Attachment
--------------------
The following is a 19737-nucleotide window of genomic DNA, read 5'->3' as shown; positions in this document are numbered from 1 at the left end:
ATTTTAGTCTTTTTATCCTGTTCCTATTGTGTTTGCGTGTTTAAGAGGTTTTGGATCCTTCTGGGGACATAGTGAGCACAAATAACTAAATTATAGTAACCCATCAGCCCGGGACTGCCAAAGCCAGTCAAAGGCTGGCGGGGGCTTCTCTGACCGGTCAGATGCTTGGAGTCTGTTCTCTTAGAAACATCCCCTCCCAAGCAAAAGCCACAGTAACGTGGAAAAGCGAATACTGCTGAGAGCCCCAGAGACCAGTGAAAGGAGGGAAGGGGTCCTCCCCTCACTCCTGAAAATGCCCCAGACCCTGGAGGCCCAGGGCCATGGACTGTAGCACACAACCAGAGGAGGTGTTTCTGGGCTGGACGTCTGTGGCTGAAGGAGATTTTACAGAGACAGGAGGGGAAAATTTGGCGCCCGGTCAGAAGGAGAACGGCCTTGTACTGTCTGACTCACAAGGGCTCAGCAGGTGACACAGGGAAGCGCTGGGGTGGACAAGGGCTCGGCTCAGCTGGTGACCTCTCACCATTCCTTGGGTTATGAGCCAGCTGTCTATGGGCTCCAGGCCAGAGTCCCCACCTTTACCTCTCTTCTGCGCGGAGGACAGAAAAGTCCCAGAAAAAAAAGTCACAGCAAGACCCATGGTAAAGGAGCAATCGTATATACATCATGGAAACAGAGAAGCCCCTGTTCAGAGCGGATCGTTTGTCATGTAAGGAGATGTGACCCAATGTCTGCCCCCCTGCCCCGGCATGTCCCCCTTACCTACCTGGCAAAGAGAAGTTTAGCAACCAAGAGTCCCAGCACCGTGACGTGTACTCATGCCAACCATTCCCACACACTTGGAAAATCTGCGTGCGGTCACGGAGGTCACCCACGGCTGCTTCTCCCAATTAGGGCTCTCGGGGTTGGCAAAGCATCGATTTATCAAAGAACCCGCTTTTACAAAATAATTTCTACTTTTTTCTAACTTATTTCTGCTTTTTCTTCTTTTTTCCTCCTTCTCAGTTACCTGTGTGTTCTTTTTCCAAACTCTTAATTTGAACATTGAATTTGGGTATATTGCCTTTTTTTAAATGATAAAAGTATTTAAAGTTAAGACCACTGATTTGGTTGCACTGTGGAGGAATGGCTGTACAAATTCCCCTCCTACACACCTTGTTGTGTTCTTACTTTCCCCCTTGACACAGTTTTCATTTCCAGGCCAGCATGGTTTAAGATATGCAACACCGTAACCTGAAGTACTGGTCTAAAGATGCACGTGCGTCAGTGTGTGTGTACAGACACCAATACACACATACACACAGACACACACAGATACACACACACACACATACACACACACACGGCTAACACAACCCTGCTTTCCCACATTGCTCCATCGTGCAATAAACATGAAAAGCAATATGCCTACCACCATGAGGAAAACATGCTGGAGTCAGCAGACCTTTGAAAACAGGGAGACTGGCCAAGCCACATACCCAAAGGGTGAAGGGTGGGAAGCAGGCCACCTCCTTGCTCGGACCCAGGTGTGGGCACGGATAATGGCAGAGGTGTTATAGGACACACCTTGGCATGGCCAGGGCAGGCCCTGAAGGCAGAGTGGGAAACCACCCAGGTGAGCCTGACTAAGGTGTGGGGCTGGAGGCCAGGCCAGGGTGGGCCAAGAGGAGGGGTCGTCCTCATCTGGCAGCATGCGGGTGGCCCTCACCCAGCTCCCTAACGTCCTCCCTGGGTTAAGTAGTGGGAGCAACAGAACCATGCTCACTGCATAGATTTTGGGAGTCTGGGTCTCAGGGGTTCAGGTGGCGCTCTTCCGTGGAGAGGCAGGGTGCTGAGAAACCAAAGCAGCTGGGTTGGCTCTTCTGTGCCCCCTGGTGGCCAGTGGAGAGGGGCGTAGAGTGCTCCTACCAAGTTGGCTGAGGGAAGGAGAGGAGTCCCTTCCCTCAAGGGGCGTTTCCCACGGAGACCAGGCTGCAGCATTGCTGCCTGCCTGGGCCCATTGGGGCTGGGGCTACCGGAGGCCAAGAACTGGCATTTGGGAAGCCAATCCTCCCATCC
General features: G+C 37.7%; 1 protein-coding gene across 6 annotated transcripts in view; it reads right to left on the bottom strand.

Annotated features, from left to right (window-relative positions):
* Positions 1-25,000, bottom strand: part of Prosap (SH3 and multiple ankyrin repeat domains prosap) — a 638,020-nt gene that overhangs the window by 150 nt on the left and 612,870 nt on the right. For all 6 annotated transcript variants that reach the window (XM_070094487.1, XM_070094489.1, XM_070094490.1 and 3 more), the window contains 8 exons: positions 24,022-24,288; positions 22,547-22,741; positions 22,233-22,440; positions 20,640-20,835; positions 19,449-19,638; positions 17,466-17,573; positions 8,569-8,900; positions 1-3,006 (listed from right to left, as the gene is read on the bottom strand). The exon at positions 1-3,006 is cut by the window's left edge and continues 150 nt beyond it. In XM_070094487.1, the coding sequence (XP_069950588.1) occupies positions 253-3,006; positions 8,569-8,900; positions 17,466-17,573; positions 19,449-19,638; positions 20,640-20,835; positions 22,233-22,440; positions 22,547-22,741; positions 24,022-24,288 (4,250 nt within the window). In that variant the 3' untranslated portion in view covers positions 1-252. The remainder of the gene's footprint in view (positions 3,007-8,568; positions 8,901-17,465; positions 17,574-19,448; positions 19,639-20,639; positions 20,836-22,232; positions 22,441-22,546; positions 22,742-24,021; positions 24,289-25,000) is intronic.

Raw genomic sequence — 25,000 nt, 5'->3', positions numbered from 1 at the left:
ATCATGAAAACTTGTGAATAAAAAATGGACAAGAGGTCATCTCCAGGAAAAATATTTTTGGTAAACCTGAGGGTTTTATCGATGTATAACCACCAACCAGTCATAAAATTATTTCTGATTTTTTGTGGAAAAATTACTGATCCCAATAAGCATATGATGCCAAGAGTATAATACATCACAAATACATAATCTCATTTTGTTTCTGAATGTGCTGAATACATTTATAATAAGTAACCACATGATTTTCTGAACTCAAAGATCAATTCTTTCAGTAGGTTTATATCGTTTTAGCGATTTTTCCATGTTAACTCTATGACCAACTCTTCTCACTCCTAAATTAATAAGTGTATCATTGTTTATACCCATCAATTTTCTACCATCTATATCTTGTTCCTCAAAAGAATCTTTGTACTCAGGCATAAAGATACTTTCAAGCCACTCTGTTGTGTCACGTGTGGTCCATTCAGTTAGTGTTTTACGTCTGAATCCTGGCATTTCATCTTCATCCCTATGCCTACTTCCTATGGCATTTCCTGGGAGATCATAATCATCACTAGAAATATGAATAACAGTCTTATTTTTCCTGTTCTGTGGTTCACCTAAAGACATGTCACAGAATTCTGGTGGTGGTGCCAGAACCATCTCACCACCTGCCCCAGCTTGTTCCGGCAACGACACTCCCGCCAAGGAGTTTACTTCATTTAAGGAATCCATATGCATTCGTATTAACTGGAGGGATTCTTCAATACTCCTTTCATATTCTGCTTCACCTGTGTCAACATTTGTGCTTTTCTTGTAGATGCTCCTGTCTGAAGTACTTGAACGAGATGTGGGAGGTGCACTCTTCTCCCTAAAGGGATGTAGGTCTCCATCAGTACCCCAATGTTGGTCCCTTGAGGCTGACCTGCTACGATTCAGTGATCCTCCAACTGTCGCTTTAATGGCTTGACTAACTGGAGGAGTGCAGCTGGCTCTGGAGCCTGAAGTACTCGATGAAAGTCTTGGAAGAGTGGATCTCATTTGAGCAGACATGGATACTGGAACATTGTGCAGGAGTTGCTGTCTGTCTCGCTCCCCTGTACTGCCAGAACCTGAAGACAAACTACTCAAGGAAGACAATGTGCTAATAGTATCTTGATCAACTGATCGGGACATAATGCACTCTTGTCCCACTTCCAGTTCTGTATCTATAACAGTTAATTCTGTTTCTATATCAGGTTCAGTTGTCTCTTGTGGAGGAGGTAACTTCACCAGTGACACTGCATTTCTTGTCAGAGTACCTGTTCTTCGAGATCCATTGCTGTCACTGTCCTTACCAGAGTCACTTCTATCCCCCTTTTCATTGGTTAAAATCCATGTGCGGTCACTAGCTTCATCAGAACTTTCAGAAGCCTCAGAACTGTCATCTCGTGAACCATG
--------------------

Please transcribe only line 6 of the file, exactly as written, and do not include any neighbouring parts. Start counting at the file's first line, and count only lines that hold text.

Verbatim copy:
Raw genomic sequence — 25,000 nt, 5'->3', positions numbered from 1 at the left: